Thursday, 19 March 2015

My Greatest (Literary) Influences - Susan Hill

theguardian.com
When asked about my influences/favourite authors, Susan Hill is always high on my list. These days she is probably best known (certainly in some quarters) as the author of the original story, The Woman in Black, whose eerie dark horror spawned a long running West End play and a highly profitable film starring Daniel Radcliffe (the sequel is, I understand, nothing to do with her).

Susan Hill is one of those rare authors who regularly cross genres. Apart from ghostly, Gothic horror, her other major claim to fame lies in Crime Fiction where her creation, Detective Inspector Simon Serailler, has hunted down almost as many killers as Poirot. You’d better add the apparently peaceful English village of Lafferton to Cabot Cove, St Mary Mead and anything beginning with Midsomer to your list of places you would never want to live for fear of turning up dead.

Ms Hill doesn’t stop at just two main genres though. Her backlist spans children’ fiction, literary, women’s and memoirs. Some years ago, she wrote Mrs de Winter – her excellent and highly credible sequel to Rebecca. Many of her books feature the sea and coastline, as she herself was born and brought up in Scarborough on England’s windswept and often stormy east coast. As much her inspiration as Cornwall’s equally rugged coastline was for Daphne du Maurier. She has won the Whitbread, Somerset Maugham and John Llewelyn Rhys awards, as well as having been shortlisted for the Booker Prize and has written something like 56 books to date. She writes short stories, novellas and full length novels but is one of the few authors whose shorter works are published in hardback and/or paperback, as well as in digital formats.

It will come as little surprise that I am most drawn to her ghost stories. Her style is unique, as is the time in which her stories are set. She never specifies year, decade or even century and I believe it was her publisher who coined the term ‘Hill-time’ by way of definition, if not explanation. It is up to the reader to make up their own minds, and whenever I read her ghostly tales, an immediate image of a world of around 1895-1905 pops into my mind. The Gothic darkness spreads itself around me like a cloak and I invariably find myself devouring her latest in one sitting (they are mainly novella length). There are echoes of du Maurier (at her darkest and most sinister) in a number of Susan Hill’s stories and that may be another factor that draws me to them. There are further echoes of classics such as The Turn of The Screw.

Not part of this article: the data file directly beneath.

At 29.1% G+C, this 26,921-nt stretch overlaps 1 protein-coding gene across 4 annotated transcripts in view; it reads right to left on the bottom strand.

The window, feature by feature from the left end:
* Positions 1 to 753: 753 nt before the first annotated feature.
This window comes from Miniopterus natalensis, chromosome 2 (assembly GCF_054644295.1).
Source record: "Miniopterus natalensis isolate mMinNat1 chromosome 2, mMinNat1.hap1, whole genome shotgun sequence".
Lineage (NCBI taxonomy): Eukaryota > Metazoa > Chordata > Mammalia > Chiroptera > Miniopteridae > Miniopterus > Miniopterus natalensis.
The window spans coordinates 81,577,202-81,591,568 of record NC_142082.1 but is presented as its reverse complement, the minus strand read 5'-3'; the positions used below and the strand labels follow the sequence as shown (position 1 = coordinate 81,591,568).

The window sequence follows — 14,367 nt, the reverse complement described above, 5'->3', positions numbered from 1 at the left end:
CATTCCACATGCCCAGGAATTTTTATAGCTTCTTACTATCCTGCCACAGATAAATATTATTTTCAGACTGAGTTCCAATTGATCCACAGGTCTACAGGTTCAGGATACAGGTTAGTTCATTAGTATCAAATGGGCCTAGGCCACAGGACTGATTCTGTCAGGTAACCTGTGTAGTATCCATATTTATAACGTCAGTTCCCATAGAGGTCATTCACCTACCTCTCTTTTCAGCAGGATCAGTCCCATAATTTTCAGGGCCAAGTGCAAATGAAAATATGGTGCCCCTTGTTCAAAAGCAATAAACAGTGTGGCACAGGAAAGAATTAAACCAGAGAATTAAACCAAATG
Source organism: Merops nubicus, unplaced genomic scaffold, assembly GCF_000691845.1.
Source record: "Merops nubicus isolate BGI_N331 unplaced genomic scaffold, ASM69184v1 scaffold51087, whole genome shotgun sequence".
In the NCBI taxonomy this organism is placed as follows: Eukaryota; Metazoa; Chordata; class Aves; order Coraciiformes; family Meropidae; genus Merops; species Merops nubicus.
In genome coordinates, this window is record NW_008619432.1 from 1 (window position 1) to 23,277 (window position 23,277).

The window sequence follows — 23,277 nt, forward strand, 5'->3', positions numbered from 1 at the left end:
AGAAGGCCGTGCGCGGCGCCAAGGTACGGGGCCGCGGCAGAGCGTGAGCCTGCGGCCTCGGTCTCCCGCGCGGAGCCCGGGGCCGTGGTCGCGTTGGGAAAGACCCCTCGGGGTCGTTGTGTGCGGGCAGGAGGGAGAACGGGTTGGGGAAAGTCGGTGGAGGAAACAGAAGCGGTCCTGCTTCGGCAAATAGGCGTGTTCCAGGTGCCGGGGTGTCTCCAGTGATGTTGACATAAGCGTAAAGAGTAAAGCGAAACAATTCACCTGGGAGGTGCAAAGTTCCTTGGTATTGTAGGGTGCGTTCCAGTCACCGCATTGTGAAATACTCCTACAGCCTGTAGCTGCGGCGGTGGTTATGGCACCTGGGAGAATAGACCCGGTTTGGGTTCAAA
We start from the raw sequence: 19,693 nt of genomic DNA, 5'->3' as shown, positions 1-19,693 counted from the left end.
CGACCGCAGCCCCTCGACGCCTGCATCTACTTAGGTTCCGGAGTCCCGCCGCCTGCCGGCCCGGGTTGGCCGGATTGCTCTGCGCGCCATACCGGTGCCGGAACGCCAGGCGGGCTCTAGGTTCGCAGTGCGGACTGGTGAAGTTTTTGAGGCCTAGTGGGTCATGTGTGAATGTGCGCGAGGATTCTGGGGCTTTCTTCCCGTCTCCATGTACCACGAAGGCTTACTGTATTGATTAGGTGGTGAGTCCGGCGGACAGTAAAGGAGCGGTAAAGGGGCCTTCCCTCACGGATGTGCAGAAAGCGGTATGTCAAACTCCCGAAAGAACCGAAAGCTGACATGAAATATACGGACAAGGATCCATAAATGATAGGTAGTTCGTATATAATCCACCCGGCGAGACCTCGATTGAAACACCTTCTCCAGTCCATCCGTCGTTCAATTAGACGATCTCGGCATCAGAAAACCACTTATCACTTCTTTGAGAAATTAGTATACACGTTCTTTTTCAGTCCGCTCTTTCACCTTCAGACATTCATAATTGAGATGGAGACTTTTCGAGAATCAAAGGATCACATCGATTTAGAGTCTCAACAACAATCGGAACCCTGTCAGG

As writers, I believe we are all influenced by someone. The trick is to embrace those influences, absorb them and learn from them - but then produce something entirely your own. Something unique. While I can certainly detect some of this fine author’s own influences, I can say categorically that no one writes quite like Susan Hill - and I know that my writing is all the better for her influence.

Here’s some information on her latest ghostly tale – Printer’s Devil Court

One murky November evening after a satisfying meal in their Fleet Street lodgings, a conversation between four medical students takes a curious turn and Hugh is initiated into a dark secret. In the cellar of their narrow lodgings in Printer's Devil Court and a little used mortuary in a subterranean annex of the hospital, they have begun to interfere with death itself, in shadowy experiments beyond the realms of medical ethics. They call on Hugh to witness an event both extraordinary and terrifying. 

Years later, Hugh has occasion to return to his student digs and the familiar surroundings resurrect peculiar and unpleasant memories of these unnatural events, the true horror of which only slowly becomes apparent.


The Woman in Black


 A classic ghost story: the chilling tale of a menacing specter haunting a small English town. Arthur Kipps is an up-and-coming London solicitor who is sent to Crythin Gifford--a faraway town in the windswept salt marshes beyond Nine Lives Causeway--to attend the funeral and settle the affairs of a client, Mrs. Alice Drablow of Eel Marsh House. Mrs. Drablow's house stands at the end of the causeway, wreathed in fog and mystery, but Kipps is unaware of the tragic secrets that lie hidden behind its sheltered windows. The routine business trip he anticipated quickly takes a horrifying turn when he finds himself haunted by a series of mysterious sounds and images--a rocking chair in a deserted nursery, the eerie sound of a pony and trap, a child's scream in the fog, and, most terrifying of all, a ghostly woman dressed all in black.




Here she is being interviewed on the set of The Woman in Black



If you haven’t yet discovered Susan Hill’s work, visit her website http://www.susanhill.org.uk/

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